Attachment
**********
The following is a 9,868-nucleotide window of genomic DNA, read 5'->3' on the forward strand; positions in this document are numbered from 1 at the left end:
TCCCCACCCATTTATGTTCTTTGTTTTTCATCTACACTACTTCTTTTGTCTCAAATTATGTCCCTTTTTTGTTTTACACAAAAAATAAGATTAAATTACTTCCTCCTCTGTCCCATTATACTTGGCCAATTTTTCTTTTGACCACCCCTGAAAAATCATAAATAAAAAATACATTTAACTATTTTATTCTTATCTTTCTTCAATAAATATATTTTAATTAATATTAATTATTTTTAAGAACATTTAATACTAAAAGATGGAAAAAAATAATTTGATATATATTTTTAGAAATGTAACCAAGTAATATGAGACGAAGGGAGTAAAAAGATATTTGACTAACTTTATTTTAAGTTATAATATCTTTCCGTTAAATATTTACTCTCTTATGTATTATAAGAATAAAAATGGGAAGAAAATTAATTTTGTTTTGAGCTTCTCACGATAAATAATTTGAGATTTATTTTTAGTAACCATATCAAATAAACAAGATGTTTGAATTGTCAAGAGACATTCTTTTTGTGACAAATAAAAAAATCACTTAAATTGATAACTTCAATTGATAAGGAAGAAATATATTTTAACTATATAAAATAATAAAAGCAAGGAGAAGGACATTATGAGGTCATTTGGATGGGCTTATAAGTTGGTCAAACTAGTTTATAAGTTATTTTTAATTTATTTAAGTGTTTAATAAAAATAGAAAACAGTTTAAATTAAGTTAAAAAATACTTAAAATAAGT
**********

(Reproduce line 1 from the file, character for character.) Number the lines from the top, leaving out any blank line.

The following is a 9,868-nucleotide window of genomic DNA, read 5'->3' on the forward strand; positions in this document are numbered from 1 at the left end: